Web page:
When Pam Taylor was a child, she knew what she wanted to be when she grew up — an actress.

“That what I’d say when anyone would ask me. Of course, my mom would say ‘Don’t tell them that,” she said with a laugh.

But, turns out, it wasn’t off the mark. Taylor has spent her adult life participating in various community theater projects. And when the former Philadelphia-area resident was looking to relocate, finding a thriving community theatre was at the top of her list.

“It’s always been part of my life and my one true love. I’m one of those people. When we were going to move, I knew I wanted to go somewhere that had a strong theatre,” she said.

That’s certainly what Taylor found on St. Simons Island. The Island Players has been staging productions there for more than 60 years. Once settled in her new home, she signed on immediately.

“We actually came down here when we were visiting friends and went to one of the Island Players productions. And then when I was making a checklist of things I wanted in a community ... it had to have access to community theatre,” she said.

“So this fit the bill. I’ve been so impressed with them. It’s been wonderful.”

Taylor has been onstage as well as behind the scenes. She worked as an assistant director with Jackie Santoro in “The Affections of May,” but she’s also be in the spotlight taking on the role of a real estate agent in “I Hate Hamlet.”

“Mostly recently, I played Jinx Jenkins in the ‘Savannah Sipping Society.’” Taylor said.

She’s certainly made the theatrical rounds. But now Taylor is taking on possibly her most challenging endeavor — directing. She will be running the show this go around when she takes the reigns of “One Slight Hitch.” The show opens at 7:30 p.m. Friday. It will be stage at the same time Saturday and at 3 p.m. Sunday. Performance will continue at 7:30 p.m. Fridays and Saturdays — May 10, 11, 17 and 18. Matinees will be held at 3 p.m. on Sunday May 12 and 19. All shows will be at the theater at the St. Simons Island Casino. Tickets may be purchased at www.theislandplayers.com.

The play, penned by comedian Lewis Black, offers a wide range of emotions for the ensemble cast and a new set of tall tasks for Taylor.

“When I’m acting, I really just have to worry about myself,” she said with a laugh. “It has been a lot of work. I know that whenever I work with a director I hope to learn something ... so I hope I’m teaching them something that they haven’t gotten from another director. I just want to help them get to the next level and help them to achieve what they want to achieve.”

This production certainly provides ample opportunity to branch out. Set in one day in 1981, it centers around a family wedding and all the trappings that go along with it.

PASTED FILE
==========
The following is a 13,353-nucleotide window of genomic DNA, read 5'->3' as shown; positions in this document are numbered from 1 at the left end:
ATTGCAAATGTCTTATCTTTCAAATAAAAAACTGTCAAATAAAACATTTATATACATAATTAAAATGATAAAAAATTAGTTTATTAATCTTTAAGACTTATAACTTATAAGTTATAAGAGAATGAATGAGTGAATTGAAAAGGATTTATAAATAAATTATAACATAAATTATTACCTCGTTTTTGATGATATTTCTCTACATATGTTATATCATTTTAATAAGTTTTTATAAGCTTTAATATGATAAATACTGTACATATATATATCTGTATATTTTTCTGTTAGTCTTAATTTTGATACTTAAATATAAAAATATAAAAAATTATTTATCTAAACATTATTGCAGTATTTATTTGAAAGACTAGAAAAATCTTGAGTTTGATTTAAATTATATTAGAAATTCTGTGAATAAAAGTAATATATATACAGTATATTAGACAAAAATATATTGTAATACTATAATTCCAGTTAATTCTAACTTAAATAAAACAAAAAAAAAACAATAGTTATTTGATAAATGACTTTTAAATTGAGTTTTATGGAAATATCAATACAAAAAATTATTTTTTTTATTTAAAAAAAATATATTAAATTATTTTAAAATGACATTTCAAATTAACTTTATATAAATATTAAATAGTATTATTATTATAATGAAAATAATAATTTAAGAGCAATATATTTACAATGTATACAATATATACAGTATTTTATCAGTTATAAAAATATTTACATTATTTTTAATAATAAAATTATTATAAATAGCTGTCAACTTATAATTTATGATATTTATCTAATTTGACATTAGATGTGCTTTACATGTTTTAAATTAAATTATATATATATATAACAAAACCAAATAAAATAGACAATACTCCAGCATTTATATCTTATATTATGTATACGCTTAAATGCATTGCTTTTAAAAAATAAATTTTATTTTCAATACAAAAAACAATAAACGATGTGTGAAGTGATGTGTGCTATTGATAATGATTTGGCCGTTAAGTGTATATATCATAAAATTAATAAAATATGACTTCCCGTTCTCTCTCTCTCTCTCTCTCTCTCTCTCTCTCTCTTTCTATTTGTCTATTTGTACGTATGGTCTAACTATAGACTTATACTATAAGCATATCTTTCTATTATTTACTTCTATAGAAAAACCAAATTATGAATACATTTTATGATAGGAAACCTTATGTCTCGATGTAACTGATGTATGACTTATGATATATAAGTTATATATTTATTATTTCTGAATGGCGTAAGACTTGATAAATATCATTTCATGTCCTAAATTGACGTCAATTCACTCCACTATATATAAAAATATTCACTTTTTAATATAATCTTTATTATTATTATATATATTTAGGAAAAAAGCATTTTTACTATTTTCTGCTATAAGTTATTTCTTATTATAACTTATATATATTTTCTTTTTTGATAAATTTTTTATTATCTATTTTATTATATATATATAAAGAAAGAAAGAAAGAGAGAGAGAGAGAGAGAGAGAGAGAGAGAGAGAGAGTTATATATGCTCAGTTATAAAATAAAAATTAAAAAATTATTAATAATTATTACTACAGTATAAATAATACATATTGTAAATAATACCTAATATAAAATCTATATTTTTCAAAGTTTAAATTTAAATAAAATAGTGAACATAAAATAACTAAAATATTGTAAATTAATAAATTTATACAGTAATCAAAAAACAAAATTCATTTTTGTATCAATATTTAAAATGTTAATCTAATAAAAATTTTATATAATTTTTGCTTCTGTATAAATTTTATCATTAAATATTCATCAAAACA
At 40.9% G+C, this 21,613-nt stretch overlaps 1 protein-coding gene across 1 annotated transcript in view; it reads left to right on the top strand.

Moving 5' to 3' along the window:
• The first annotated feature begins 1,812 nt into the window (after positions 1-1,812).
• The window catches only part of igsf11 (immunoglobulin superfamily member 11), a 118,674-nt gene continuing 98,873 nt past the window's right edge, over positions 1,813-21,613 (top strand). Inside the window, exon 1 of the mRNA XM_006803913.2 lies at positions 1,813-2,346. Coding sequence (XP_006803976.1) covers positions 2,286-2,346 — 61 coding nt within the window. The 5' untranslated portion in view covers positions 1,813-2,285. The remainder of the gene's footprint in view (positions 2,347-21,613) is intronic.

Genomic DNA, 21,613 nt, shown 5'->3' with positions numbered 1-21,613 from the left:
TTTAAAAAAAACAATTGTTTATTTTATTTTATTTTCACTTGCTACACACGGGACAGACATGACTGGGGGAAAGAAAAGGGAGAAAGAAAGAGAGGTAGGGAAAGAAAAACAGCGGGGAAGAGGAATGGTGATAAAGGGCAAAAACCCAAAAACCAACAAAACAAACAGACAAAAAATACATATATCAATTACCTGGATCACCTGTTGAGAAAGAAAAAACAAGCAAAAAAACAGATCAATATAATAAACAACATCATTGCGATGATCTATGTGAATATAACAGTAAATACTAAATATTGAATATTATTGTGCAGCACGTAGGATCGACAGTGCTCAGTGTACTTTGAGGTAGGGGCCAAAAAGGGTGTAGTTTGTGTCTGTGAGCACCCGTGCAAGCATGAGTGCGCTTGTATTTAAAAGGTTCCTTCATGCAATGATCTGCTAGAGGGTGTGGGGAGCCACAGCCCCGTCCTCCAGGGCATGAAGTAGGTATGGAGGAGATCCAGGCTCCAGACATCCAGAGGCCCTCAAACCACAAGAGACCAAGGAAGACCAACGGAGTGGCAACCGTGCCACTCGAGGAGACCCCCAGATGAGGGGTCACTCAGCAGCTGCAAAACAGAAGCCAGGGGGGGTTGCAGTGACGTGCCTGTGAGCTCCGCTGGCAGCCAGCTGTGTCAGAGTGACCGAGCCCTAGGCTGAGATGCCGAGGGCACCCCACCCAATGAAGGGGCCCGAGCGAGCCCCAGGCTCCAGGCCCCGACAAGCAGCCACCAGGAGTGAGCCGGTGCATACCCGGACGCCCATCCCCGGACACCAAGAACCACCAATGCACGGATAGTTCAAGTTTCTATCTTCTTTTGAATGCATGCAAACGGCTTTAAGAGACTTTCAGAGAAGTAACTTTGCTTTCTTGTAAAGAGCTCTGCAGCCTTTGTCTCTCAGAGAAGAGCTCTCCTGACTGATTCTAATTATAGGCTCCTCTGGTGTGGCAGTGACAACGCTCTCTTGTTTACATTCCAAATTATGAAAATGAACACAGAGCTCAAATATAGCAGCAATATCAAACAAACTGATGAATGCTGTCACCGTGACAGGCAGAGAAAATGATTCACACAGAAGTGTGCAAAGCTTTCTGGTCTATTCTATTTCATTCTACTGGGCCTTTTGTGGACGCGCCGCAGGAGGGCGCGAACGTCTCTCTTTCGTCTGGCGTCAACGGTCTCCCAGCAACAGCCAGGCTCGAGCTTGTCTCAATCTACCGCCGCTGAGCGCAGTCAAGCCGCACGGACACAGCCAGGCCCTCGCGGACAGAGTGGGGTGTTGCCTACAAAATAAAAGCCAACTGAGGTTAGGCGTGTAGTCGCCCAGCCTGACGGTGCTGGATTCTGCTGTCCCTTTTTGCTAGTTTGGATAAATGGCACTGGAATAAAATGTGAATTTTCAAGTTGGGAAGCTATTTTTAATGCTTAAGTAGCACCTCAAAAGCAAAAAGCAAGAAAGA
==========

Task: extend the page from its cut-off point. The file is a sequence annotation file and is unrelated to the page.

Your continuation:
“What could go wrong, right? It’s Lewis Black so it’s a bit sarcastic too,” she said. “It takes place in the home of the parents whose eldest daughter is getting married. There are two other daughters too. And there’s just a few snafus that happen at any wedding but they are blown way of proportion.”

The chaos unfolds between the parents, the bride — a writer, groom and the other daughters, a nurse and a 16-year-old.

“It is one of those that needs all of the cast to work. It’s like ‘Friends,’” she said.

Cast members include Bill Young as Doc, Sheri Munshi as Delia, parents of the bride; Lilly Seemann, plays the oldest daughter, Courtney; Missy Joiner, is the middle daughter, Melanie; PB, the youngest daughter, is portrayed by Shiloh Moore.

“Then we have her boyfriend, Ryan, who is played by John Peters and Jeremy Hollington who plays Harper, the fiancée,” Taylor said.

While the cast has varying levels of experience, they all mesh well together. Chemistry between actors is always critically important but it is even more so when attempting to pull off comedy.

“Some of them have a lot of background in theatre. Some are relatively young but as kids some of them did summer shows here. They all have great attitudes and are willing to try anything. They will rework it until we get it right. It’s going to be good and very funny,” she said.”

“Timing is everything. You can’t tell the punchline too soon or it’s lost. And some of these are sight gags, some are verbal ... it’s a combination of a lot of things.”

Taylor feels sure the strong script plus the talents of the cast will prove a powerful combination. And like all good theatre, the show will offer a chance for attendees to be transported to a different time and place.

“Things were very different in 1981 ... some people don’t even remember it. Ronald Reagan was president, Sandra Day O’Connor was just appointed to the Supreme Court, Prince Charles married Diana,” she said. “It’s a really fun show and I think that any time you go to the theater or a movie, you should kind of forget about the rest of the world. That’s what I always look for and I hopefully we will give people that.”

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